But of course if the only criteria is 'survivability' then they were very good indeed, that type of vessel has been little changed since first developed in the Low Countries about 500 years ago and they are very strong when maintained well.

RichTO90
Member
Posts: 4238
Joined: 22 Dec 2003 18:03

Post by RichTO90 » 24 Apr 2007 21:47

Andreas wrote:Considering the error in your reading of Schenk that I have already pointed out, I would like to read the actual quote saying that 2,300 barges were converted. I am guessing we are talking about planned conversions, given the numbers Rich gave us, and not actual ones?

All the best

Andreas
Actually they may be one and the same. The total 'aquired' was reported as 2,318, which all presumably were eventually converted. OTOH, it remains that as of 17 September only 1,277 were actually 'ready' on 17 September, with another 698 'being prepared or on the way'. And given that it required only about 700-odd RAF sorties over six missions to destroy 51 and damage 163, it remains questionable whether or not the Kriegsmarine would ever have been able to catch up, especially since the 'plan' appeared to call for a minimum of 1,653 for the initial Schlepp.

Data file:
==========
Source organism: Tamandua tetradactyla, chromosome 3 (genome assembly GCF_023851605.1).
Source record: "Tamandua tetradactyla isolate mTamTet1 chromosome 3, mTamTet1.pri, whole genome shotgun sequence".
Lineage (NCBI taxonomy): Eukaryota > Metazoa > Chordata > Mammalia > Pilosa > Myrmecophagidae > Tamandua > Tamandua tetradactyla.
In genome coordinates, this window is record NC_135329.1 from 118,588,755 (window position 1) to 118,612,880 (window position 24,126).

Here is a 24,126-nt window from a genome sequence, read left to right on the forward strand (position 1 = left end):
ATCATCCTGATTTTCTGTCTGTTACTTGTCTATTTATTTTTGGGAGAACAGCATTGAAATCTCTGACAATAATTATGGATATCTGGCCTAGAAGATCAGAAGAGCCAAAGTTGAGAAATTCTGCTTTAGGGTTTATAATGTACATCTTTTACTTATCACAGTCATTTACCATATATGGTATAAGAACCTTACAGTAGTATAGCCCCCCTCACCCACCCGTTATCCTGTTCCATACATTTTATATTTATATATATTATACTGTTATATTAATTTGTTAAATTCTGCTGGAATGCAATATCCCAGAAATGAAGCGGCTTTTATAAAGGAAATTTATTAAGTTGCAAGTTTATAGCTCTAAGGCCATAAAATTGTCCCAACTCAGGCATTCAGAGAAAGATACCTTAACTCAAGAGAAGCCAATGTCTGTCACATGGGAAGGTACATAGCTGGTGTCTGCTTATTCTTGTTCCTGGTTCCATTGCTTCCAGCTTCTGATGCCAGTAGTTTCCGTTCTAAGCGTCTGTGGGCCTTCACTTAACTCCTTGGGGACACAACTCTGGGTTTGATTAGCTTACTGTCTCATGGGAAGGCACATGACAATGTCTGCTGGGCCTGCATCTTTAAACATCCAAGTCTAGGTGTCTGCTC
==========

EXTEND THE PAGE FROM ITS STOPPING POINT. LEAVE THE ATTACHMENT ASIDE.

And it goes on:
Andreas
Member
Posts: 6938
Joined: 10 Nov 2002 14:12
Location: Europe

Post by Andreas » 25 Apr 2007 09:29

RichTO90 wrote:
Andreas wrote:Considering the error in your reading of Schenk that I have already pointed out, I would like to read the actual quote saying that 2,300 barges were converted. I am guessing we are talking about planned conversions, given the numbers Rich gave us, and not actual ones?

All the best

Andreas